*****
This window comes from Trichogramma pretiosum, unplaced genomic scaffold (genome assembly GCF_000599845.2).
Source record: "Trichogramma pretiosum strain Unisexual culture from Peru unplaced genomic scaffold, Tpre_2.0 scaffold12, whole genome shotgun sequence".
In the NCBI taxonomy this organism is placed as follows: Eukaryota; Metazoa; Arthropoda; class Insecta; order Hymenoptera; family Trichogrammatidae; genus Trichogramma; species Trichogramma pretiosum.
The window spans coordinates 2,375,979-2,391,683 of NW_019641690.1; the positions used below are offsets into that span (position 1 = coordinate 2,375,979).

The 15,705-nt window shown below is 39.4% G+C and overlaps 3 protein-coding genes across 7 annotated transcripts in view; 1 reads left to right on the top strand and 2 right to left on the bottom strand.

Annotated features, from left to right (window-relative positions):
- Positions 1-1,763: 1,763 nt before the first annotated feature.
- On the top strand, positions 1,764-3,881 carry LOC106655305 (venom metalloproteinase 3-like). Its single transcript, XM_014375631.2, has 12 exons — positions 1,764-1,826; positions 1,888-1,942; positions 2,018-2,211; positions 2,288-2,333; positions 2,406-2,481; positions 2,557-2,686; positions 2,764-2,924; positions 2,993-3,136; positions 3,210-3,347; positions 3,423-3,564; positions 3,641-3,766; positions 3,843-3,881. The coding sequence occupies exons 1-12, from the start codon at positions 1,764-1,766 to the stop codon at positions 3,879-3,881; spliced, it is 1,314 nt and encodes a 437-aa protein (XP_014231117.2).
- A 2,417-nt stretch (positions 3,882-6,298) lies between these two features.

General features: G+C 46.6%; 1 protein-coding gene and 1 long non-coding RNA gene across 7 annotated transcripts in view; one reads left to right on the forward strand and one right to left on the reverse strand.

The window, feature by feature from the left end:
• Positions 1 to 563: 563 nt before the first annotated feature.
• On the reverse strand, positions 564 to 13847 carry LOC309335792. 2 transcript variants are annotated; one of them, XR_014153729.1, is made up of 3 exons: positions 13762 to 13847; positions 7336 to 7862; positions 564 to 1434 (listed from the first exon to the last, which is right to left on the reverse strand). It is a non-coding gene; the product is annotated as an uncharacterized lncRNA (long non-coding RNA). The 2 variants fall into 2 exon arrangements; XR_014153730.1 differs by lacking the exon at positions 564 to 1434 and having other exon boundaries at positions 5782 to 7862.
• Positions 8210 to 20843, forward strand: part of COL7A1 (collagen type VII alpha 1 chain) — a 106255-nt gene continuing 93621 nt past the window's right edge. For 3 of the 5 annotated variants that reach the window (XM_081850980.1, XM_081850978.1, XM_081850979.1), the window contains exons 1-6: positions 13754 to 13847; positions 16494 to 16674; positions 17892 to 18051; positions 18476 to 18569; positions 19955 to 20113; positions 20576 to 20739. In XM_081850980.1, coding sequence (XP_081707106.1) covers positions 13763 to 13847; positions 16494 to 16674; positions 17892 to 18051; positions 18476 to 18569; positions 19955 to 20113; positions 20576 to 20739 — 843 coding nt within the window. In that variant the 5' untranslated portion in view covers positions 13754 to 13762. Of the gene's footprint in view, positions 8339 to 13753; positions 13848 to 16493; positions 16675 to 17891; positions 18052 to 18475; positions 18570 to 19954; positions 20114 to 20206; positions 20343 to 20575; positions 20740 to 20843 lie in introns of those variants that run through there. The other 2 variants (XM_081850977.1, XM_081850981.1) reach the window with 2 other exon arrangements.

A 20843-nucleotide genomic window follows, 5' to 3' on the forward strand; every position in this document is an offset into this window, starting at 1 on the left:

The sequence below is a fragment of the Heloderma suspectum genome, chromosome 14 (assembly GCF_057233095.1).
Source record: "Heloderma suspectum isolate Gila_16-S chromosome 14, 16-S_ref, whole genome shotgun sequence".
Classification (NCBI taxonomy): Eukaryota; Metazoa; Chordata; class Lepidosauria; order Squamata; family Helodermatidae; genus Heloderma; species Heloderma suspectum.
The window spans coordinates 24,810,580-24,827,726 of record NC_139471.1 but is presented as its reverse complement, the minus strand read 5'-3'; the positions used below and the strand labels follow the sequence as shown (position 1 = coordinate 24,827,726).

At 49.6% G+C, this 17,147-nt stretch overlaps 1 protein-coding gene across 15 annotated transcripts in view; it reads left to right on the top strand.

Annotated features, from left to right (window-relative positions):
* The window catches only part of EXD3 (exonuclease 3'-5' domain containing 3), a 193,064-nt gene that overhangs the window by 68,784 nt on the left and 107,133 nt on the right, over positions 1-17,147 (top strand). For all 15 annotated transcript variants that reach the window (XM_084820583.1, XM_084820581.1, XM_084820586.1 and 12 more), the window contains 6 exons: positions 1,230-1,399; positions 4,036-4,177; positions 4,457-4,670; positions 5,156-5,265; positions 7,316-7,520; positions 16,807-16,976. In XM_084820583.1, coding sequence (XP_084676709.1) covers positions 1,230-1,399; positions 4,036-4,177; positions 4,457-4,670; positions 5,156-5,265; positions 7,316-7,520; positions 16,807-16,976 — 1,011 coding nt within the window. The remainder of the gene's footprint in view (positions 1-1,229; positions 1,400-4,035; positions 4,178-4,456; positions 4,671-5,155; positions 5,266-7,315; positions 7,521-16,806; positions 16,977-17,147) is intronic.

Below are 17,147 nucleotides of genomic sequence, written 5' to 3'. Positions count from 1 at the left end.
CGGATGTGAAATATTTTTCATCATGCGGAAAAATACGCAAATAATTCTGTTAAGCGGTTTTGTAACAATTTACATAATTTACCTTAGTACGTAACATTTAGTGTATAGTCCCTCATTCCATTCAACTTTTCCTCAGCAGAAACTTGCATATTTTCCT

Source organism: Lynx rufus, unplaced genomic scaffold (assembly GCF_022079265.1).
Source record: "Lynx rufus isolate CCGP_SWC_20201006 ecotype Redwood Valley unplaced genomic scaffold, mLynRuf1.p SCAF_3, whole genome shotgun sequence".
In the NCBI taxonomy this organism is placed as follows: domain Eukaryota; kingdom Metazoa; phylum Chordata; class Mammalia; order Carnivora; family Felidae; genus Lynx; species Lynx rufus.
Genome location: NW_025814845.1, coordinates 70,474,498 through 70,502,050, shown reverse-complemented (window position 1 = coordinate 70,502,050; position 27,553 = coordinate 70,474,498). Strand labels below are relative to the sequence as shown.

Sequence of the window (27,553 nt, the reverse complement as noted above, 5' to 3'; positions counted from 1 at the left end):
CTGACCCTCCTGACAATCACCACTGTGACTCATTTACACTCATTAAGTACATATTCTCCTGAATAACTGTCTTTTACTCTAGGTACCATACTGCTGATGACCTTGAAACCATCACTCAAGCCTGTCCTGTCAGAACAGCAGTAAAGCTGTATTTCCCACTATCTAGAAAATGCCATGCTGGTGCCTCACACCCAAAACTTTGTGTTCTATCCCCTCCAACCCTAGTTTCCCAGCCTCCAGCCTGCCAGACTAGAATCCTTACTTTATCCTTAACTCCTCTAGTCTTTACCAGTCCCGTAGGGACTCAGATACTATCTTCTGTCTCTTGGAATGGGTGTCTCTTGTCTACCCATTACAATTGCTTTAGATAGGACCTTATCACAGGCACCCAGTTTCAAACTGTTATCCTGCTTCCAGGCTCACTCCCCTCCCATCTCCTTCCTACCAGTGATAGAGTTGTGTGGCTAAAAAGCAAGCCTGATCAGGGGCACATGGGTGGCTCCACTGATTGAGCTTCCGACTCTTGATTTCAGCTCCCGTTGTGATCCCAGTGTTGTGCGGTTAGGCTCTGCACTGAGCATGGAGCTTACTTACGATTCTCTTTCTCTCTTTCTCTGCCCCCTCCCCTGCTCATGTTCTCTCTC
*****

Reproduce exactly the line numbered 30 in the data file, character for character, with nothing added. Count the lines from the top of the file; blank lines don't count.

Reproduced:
CTGACCCTCCTGACAATCACCACTGTGACTCATTTACACTCATTAAGTACATATTCTCCTGAATAACTGTCTTTTACTCTAGGTACCATACTGCTGATGACCTTGAAACCATCACTCAAGCCTGTCCTGTCAGAACAGCAGTAAAGCTGTATTTCCCACTATCTAGAAAATGCCATGCTGGTGCCTCACACCCAAAACTTTGTGTTCTATCCCCTCCAACCCTAGTTTCCCAGCCTCCAGCCTGCCAGACTAGAATCCTTACTTTATCCTTAACTCCTCTAGTCTTTACCAGTCCCGTAGGGACTCAGATACTATCTTCTGTCTCTTGGAATGGGTGTCTCTTGTCTACCCATTACAATTGCTTTAGATAGGACCTTATCACAGGCACCCAGTTTCAAACTGTTATCCTGCTTCCAGGCTCACTCCCCTCCCATCTCCTTCCTACCAGTGATAGAGTTGTGTGGCTAAAAAGCAAGCCTGATCAGGGGCACATGGGTGGCTCCACTGATTGAGCTTCCGACTCTTGATTTCAGCTCCCGTTGTGATCCCAGTGTTGTGCGGTTAGGCTCTGCACTGAGCATGGAGCTTACTTACGATTCTCTTTCTCTCTTTCTCTGCCCCCTCCCCTGCTCATGTTCTCTCTC